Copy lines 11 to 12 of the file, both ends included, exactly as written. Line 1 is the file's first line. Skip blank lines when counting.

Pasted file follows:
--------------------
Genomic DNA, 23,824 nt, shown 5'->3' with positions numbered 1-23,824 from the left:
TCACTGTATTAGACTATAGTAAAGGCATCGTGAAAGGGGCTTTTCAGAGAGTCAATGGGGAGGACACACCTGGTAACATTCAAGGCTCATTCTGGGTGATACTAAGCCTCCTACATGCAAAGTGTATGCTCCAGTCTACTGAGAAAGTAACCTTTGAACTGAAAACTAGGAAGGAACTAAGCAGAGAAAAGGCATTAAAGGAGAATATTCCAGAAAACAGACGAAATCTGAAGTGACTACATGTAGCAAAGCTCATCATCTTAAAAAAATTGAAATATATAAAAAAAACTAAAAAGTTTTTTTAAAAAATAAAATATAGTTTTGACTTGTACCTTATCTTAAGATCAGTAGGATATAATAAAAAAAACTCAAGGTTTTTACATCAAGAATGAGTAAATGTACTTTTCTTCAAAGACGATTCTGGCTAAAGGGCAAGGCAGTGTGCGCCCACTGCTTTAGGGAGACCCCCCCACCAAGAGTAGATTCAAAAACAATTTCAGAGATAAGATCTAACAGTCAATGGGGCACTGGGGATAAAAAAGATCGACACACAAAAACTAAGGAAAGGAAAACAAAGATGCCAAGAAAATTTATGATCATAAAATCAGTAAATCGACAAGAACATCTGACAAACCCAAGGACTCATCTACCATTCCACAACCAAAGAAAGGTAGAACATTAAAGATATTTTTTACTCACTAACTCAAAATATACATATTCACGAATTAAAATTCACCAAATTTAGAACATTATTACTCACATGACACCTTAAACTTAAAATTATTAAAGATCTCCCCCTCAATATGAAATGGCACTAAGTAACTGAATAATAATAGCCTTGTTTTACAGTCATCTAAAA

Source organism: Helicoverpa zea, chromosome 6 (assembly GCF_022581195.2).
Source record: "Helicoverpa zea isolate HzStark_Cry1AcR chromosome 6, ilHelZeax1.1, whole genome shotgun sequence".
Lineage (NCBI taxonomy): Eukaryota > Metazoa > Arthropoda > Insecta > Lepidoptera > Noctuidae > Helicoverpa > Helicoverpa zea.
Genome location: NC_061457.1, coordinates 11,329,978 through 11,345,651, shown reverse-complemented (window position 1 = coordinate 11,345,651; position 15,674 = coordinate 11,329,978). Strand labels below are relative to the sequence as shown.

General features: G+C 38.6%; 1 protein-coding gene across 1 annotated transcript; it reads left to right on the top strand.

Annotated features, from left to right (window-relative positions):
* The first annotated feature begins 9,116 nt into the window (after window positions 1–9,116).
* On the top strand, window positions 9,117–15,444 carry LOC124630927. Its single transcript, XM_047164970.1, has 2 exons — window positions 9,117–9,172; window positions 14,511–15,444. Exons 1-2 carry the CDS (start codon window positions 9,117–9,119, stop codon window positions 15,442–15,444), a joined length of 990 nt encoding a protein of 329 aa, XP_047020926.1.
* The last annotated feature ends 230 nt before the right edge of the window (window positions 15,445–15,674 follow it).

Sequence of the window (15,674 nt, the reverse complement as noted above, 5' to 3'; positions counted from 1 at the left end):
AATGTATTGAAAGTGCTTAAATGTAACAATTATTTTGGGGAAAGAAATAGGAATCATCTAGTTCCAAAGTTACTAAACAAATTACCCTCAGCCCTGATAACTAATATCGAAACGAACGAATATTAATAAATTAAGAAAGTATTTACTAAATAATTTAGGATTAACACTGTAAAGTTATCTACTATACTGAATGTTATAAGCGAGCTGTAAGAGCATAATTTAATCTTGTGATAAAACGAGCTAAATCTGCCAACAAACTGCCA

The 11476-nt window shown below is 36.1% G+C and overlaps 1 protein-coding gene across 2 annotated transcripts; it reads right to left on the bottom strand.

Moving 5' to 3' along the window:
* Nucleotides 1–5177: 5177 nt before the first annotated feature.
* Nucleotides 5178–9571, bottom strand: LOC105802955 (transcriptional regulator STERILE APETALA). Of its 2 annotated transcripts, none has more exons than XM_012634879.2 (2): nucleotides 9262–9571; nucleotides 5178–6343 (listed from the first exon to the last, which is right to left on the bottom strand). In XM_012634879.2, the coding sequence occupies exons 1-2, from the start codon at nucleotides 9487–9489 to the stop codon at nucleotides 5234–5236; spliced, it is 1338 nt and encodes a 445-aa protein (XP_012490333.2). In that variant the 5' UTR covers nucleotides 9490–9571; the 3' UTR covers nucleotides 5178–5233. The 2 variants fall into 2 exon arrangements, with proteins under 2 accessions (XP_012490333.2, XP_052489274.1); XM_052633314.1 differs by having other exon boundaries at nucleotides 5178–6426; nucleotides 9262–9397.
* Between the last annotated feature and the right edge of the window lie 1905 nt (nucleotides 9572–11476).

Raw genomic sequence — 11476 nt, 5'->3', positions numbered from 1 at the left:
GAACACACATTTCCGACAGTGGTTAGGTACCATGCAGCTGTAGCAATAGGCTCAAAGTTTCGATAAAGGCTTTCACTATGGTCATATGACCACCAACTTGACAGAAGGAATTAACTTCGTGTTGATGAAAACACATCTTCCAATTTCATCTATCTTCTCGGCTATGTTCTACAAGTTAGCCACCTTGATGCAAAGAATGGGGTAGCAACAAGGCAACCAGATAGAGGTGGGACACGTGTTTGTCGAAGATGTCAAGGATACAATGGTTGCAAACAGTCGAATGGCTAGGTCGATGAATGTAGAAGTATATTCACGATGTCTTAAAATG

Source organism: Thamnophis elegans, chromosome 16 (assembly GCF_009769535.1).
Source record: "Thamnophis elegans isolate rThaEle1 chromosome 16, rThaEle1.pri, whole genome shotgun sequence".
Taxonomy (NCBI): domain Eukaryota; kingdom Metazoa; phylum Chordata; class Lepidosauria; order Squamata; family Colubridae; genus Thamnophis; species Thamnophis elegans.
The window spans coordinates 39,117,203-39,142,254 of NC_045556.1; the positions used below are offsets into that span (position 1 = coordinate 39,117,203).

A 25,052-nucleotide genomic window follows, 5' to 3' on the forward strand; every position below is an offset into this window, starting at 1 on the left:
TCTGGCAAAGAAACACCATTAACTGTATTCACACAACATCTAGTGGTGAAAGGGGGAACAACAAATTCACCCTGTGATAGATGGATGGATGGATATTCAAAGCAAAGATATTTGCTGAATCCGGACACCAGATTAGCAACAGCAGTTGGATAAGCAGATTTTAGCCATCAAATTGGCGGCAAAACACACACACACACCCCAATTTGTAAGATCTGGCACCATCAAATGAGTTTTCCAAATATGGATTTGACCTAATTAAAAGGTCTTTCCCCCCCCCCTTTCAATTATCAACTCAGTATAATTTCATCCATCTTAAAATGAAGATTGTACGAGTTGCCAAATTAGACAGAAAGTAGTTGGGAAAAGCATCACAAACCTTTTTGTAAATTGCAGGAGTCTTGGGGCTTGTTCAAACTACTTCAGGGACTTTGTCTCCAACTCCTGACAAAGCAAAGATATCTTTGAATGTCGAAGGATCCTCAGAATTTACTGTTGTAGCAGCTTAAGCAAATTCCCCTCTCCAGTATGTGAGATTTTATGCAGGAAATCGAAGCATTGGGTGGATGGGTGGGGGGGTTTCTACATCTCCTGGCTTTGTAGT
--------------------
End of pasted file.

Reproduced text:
* The last annotated feature ends 230 nt before the right edge of the window (window positions 15,445–15,674 follow it).

Sequence of the window (15,674 nt, the reverse complement as noted above, 5' to 3'; positions counted from 1 at the left end):